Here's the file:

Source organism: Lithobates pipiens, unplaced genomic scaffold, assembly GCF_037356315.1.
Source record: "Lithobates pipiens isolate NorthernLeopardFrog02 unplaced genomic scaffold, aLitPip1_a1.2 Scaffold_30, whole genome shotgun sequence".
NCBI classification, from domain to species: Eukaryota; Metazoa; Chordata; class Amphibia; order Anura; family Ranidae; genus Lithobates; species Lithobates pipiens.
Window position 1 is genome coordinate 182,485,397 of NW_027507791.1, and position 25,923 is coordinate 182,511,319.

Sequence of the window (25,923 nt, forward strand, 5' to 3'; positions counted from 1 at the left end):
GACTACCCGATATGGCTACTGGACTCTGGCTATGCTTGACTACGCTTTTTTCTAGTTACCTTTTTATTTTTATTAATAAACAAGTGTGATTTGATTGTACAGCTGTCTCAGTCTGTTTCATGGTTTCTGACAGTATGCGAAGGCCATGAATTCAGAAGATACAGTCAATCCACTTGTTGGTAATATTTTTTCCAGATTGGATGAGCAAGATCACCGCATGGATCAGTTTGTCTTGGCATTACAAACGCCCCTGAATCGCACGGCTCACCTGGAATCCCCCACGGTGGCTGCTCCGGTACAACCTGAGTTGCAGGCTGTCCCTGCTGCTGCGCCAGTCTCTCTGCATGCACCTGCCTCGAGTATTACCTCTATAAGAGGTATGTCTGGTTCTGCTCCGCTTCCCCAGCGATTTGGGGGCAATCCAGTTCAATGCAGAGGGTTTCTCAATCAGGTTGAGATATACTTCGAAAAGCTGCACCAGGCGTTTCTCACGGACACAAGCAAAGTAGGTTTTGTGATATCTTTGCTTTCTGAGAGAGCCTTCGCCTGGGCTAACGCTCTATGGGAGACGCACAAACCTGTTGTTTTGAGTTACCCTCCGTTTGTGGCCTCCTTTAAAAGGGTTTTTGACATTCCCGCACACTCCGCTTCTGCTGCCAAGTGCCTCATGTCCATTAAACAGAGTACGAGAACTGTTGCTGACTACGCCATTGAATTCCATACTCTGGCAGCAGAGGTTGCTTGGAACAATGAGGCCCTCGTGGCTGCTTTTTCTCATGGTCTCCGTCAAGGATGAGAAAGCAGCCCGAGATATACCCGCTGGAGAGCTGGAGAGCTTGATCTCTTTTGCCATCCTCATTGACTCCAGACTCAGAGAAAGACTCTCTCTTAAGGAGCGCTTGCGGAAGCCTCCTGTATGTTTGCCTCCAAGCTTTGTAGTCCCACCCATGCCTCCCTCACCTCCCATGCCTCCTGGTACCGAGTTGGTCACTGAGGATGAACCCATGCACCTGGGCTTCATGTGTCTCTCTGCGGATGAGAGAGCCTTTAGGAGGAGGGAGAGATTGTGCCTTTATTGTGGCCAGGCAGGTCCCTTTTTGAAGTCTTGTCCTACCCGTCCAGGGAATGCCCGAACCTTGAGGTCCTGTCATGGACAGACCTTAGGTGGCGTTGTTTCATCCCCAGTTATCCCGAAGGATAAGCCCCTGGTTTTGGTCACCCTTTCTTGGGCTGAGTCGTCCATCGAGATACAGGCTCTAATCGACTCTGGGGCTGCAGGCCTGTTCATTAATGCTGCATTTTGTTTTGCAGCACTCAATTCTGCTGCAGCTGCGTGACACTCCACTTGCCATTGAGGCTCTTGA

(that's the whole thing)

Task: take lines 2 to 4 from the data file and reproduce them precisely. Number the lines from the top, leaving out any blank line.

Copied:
Source record: "Lithobates pipiens isolate NorthernLeopardFrog02 unplaced genomic scaffold, aLitPip1_a1.2 Scaffold_30, whole genome shotgun sequence".
NCBI classification, from domain to species: Eukaryota; Metazoa; Chordata; class Amphibia; order Anura; family Ranidae; genus Lithobates; species Lithobates pipiens.
Window position 1 is genome coordinate 182,485,397 of NW_027507791.1, and position 25,923 is coordinate 182,511,319.